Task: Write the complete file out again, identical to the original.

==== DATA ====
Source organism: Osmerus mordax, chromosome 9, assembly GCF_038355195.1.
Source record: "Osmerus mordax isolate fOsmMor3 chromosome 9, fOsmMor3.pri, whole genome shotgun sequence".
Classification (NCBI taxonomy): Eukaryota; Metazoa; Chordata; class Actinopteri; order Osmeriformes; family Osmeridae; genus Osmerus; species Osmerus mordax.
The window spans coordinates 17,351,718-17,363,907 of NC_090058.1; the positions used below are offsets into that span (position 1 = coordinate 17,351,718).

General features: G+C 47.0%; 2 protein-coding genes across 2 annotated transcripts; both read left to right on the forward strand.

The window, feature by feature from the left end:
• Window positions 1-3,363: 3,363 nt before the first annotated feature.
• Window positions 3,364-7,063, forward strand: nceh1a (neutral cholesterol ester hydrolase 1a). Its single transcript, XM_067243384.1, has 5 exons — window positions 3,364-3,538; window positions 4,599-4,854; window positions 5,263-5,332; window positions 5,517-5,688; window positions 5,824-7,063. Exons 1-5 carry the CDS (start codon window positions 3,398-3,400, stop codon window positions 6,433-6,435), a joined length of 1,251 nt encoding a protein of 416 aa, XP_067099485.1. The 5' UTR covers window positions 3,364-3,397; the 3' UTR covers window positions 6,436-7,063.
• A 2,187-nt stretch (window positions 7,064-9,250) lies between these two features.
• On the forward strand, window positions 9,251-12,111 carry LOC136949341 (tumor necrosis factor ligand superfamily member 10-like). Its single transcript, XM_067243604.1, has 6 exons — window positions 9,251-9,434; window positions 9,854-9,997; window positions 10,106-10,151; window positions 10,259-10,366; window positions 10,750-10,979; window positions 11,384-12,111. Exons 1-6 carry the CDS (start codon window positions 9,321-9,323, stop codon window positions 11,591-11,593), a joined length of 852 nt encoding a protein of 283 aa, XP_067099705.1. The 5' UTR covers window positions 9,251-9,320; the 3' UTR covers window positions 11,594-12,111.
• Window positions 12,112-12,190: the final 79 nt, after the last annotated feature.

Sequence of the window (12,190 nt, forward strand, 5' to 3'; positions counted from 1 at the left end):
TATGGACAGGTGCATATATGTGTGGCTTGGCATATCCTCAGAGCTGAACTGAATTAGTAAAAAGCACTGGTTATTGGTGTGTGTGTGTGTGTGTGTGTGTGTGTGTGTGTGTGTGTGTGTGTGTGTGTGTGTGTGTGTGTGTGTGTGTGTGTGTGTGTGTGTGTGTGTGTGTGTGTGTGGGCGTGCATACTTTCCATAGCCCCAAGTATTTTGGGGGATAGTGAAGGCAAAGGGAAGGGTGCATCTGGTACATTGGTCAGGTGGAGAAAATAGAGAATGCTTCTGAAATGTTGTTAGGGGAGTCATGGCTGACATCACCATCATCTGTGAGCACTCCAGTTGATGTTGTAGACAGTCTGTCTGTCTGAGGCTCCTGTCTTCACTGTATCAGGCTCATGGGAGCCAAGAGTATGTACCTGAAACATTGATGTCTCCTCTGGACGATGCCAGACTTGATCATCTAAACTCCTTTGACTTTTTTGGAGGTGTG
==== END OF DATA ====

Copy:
Source organism: Osmerus mordax, chromosome 9, assembly GCF_038355195.1.
Source record: "Osmerus mordax isolate fOsmMor3 chromosome 9, fOsmMor3.pri, whole genome shotgun sequence".
Classification (NCBI taxonomy): Eukaryota; Metazoa; Chordata; class Actinopteri; order Osmeriformes; family Osmeridae; genus Osmerus; species Osmerus mordax.
The window spans coordinates 17,351,718-17,363,907 of NC_090058.1; the positions used below are offsets into that span (position 1 = coordinate 17,351,718).

General features: G+C 47.0%; 2 protein-coding genes across 2 annotated transcripts; both read left to right on the forward strand.

The window, feature by feature from the left end:
• Window positions 1-3,363: 3,363 nt before the first annotated feature.
• Window positions 3,364-7,063, forward strand: nceh1a (neutral cholesterol ester hydrolase 1a). Its single transcript, XM_067243384.1, has 5 exons — window positions 3,364-3,538; window positions 4,599-4,854; window positions 5,263-5,332; window positions 5,517-5,688; window positions 5,824-7,063. Exons 1-5 carry the CDS (start codon window positions 3,398-3,400, stop codon window positions 6,433-6,435), a joined length of 1,251 nt encoding a protein of 416 aa, XP_067099485.1. The 5' UTR covers window positions 3,364-3,397; the 3' UTR covers window positions 6,436-7,063.
• A 2,187-nt stretch (window positions 7,064-9,250) lies between these two features.
• On the forward strand, window positions 9,251-12,111 carry LOC136949341 (tumor necrosis factor ligand superfamily member 10-like). Its single transcript, XM_067243604.1, has 6 exons — window positions 9,251-9,434; window positions 9,854-9,997; window positions 10,106-10,151; window positions 10,259-10,366; window positions 10,750-10,979; window positions 11,384-12,111. Exons 1-6 carry the CDS (start codon window positions 9,321-9,323, stop codon window positions 11,591-11,593), a joined length of 852 nt encoding a protein of 283 aa, XP_067099705.1. The 5' UTR covers window positions 9,251-9,320; the 3' UTR covers window positions 11,594-12,111.
• Window positions 12,112-12,190: the final 79 nt, after the last annotated feature.

Sequence of the window (12,190 nt, forward strand, 5' to 3'; positions counted from 1 at the left end):
TATGGACAGGTGCATATATGTGTGGCTTGGCATATCCTCAGAGCTGAACTGAATTAGTAAAAAGCACTGGTTATTGGTGTGTGTGTGTGTGTGTGTGTGTGTGTGTGTGTGTGTGTGTGTGTGTGTGTGTGTGTGTGTGTGTGTGTGTGTGTGTGTGTGTGTGTGTGTGTGTGTGTGTGGGCGTGCATACTTTCCATAGCCCCAAGTATTTTGGGGGATAGTGAAGGCAAAGGGAAGGGTGCATCTGGTACATTGGTCAGGTGGAGAAAATAGAGAATGCTTCTGAAATGTTGTTAGGGGAGTCATGGCTGACATCACCATCATCTGTGAGCACTCCAGTTGATGTTGTAGACAGTCTGTCTGTCTGAGGCTCCTGTCTTCACTGTATCAGGCTCATGGGAGCCAAGAGTATGTACCTGAAACATTGATGTCTCCTCTGGACGATGCCAGACTTGATCATCTAAACTCCTTTGACTTTTTTGGAGGTGTG